Now, the reagent distribution system will be described. Reagent pipetter 35 has reagent pipetting sections 36 and 37 transferred along a rail not shown. Reagent absorbing-discharging tubes 38 and 39 are mounted on pipetting sections 36 and 37. Reagent absorbing-discharging tubes 38 and 39 are adapted to reciprocate independently of each other. Reagent absorbing-discharging tube 38 is moved along the line of openings 32 up to reagent discharge position 46. On the other hand, reagent absorbing-discharging tube 39 is adapted to move along the line of openings 32' up to reagent discharge position 47. The line of reagent cases 31 and that of cases 32' are arranged in parallel to each other, and so are the lines of openings 32 and 32'. Reagent storage tanks 31 and 31' are rectangular parallelepiped in form and therefore a multiplicity of them can be arranged in closely adjacent relation to each other. Reagent absorbing-discharging tubes 38 and 39 are stopped over an appropriate opening of reagent tanks 31 and 31' according to the analytical item involved, and moved down to take in and hold the reagent, followed by the upward movement thereby to discharge the reagent held into reaction case 22. Reagent absorbing discharging tubes 38 and 39 are cleaned at cleaning sections 38A and 39A respectively before suction of the reagent. Opening 32 of reagent case array 31, cleaning section 38A and reagent discharge position 46 of reaction table 21 are aligned in a straight line. Reagent absorbing-discharging tubes 38 and 39 have a reagent surface level sensor not shown, in response to the output of which the surface level of the reagent is detected. The operation of this sensor causes reagent absorbing-discharging tubes 38 and 39 to constantly take in a predetermined amount of reagent. Reagent pipetting sections 36 and 37 have a preheater not shown for heating the reagent up to a temperature proper for reaction while reagent absorbing-discharging tubes 38 and 39 moves to reagent discharge positions 46 and 47.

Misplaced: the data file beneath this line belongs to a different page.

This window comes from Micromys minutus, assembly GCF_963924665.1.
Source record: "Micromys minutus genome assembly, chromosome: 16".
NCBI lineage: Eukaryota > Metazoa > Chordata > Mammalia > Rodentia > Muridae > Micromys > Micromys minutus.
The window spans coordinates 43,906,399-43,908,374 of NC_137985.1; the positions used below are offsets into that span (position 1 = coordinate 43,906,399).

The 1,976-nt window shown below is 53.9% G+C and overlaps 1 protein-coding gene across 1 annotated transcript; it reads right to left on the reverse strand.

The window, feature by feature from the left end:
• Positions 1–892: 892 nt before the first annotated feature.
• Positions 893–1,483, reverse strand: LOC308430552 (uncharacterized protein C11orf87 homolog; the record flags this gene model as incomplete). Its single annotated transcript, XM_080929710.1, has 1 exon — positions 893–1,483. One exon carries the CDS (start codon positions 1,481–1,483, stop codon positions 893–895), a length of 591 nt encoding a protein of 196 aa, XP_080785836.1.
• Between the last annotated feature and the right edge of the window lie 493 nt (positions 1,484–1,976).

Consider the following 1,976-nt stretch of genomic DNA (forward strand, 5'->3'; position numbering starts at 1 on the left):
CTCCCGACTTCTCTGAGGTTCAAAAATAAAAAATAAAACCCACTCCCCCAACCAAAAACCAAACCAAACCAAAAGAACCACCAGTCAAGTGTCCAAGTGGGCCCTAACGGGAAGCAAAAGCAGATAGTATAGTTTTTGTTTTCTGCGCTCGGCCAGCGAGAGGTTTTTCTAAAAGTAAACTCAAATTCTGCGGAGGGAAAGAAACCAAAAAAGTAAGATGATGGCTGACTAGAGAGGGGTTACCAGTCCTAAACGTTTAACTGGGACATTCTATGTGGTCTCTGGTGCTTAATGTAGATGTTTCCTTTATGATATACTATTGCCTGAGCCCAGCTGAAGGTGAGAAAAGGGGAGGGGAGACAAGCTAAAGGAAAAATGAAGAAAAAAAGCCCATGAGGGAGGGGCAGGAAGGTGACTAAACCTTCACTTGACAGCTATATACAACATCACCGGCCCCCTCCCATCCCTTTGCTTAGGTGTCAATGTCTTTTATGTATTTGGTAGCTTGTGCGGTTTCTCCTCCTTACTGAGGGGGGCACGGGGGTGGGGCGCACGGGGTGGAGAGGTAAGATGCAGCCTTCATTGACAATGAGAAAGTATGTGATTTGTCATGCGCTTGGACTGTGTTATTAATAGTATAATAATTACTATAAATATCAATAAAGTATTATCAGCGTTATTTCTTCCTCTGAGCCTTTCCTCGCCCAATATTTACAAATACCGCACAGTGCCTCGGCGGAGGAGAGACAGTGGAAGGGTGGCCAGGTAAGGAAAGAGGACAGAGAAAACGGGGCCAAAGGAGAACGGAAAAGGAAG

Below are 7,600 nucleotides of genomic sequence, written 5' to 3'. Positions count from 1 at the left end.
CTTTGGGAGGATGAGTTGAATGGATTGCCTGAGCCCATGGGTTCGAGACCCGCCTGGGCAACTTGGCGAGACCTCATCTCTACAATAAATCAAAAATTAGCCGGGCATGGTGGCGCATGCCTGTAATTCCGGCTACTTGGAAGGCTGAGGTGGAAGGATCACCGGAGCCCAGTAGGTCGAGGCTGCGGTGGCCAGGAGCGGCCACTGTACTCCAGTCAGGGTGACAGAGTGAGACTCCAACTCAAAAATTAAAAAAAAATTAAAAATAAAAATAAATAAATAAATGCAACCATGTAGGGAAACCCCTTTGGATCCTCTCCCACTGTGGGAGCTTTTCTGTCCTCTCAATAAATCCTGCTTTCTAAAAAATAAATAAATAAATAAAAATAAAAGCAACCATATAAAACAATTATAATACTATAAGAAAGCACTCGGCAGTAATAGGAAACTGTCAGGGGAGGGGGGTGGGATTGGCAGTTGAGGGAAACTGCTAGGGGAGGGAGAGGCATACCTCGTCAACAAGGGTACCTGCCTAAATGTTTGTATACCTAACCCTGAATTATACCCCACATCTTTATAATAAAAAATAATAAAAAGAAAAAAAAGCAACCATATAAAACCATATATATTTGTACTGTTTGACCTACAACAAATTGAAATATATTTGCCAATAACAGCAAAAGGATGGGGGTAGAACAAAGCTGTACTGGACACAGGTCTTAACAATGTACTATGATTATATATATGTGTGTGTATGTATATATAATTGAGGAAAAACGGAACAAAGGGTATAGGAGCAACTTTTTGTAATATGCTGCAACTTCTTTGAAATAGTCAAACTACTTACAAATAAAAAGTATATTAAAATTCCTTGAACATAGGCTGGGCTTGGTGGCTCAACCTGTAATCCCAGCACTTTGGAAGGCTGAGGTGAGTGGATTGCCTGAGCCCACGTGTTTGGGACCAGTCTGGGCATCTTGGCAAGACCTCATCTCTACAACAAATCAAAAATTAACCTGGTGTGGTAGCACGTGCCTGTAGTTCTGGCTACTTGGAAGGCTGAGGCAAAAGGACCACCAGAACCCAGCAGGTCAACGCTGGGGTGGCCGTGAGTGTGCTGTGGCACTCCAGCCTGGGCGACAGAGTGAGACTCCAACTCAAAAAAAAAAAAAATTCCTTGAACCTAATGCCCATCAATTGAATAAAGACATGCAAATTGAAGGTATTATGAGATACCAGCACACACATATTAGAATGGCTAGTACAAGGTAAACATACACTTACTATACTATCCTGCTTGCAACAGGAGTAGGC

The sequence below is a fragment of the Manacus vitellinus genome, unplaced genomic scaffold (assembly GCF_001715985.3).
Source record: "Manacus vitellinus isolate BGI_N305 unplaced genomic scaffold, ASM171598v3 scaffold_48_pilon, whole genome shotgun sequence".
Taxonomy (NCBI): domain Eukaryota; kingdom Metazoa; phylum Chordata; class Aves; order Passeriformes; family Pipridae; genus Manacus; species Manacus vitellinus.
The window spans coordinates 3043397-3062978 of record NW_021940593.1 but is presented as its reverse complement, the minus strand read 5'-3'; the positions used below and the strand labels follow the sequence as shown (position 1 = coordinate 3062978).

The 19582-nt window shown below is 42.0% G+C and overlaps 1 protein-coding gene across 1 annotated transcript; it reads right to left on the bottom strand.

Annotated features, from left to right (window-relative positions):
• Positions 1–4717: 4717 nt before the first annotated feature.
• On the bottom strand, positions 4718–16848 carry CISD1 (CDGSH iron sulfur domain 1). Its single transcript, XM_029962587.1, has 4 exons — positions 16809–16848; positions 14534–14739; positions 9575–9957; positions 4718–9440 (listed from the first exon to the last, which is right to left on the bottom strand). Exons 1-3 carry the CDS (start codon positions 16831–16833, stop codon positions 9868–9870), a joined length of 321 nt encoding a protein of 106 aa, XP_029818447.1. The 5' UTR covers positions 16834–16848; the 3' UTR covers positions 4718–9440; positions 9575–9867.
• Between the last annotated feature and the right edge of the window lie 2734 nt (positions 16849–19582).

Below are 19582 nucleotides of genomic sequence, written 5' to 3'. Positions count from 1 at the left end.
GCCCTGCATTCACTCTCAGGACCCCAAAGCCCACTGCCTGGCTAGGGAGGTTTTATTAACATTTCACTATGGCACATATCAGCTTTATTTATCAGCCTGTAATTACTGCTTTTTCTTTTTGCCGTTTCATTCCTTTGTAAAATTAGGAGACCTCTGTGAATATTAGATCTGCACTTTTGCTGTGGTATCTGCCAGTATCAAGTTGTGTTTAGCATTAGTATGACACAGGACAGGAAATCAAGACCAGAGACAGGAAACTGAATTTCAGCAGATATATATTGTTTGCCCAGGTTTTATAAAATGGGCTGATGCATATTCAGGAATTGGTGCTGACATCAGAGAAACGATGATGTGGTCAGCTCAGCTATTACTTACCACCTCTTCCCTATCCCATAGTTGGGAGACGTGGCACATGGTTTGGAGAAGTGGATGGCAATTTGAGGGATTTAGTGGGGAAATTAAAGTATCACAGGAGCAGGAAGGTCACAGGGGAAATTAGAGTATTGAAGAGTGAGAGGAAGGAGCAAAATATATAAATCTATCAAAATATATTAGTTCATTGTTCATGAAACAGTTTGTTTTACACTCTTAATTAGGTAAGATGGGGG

Finally, the signal processing/control system will be explained. Logarithmic converter 53 is for logarithmic conversion of a measurement signal according to the intensity of the transmitted light from photometer 27. The resulting conversion value is applied to the A/D converter 54 for conversion into a digital signal. Printer 55 is for printing the measurement result by analytical item of the reagent. Cathode ray tube 56 is for displaying the result of measurement and the conditions of analysis. Cassette tape recorder 57 is used for analysis with the cassette tape storing the conditions of analysis. After the cassette tape is read by cassette tape recorder 57, the reagent tank is replaced, thus automatically enabling the item of analysis to be changed. Operating panel 52 is used for entry of the analytical item and the conditions of analysis by item from outside by way of the item keys, profile keys and ten keys. Microcomputer 51 is in charge of general control of the apparatus. Microcomputer 51 is for controlling the sampling system, the reaction system, the reagent storage section and the reagent distribution system on the one hand, and for exchange of information with A/D converter 54, printer 55, cathode ray tube 56, cassette tape recorder 57 and operation panel 52 through interface circuit 50 on the other hand.